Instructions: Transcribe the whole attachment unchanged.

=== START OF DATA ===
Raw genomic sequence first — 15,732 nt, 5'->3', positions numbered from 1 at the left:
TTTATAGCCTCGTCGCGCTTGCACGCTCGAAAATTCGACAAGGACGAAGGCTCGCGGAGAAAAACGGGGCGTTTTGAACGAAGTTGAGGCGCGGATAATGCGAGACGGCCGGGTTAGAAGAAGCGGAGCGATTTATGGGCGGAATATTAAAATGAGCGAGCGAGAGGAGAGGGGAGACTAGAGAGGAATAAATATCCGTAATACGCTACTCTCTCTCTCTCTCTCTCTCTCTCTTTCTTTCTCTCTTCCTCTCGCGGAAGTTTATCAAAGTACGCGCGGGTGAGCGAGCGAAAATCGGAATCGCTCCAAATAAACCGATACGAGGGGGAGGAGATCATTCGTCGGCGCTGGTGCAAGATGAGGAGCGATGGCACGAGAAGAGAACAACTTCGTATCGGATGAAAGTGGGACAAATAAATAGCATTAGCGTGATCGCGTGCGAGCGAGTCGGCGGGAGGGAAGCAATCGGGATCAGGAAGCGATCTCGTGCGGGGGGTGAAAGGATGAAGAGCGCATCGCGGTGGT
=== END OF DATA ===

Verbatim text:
Raw genomic sequence first — 15,732 nt, 5'->3', positions numbered from 1 at the left:
TTTATAGCCTCGTCGCGCTTGCACGCTCGAAAATTCGACAAGGACGAAGGCTCGCGGAGAAAAACGGGGCGTTTTGAACGAAGTTGAGGCGCGGATAATGCGAGACGGCCGGGTTAGAAGAAGCGGAGCGATTTATGGGCGGAATATTAAAATGAGCGAGCGAGAGGAGAGGGGAGACTAGAGAGGAATAAATATCCGTAATACGCTACTCTCTCTCTCTCTCTCTCTCTCTCTTTCTTTCTCTCTTCCTCTCGCGGAAGTTTATCAAAGTACGCGCGGGTGAGCGAGCGAAAATCGGAATCGCTCCAAATAAACCGATACGAGGGGGAGGAGATCATTCGTCGGCGCTGGTGCAAGATGAGGAGCGATGGCACGAGAAGAGAACAACTTCGTATCGGATGAAAGTGGGACAAATAAATAGCATTAGCGTGATCGCGTGCGAGCGAGTCGGCGGGAGGGAAGCAATCGGGATCAGGAAGCGATCTCGTGCGGGGGGTGAAAGGATGAAGAGCGCATCGCGGTGGT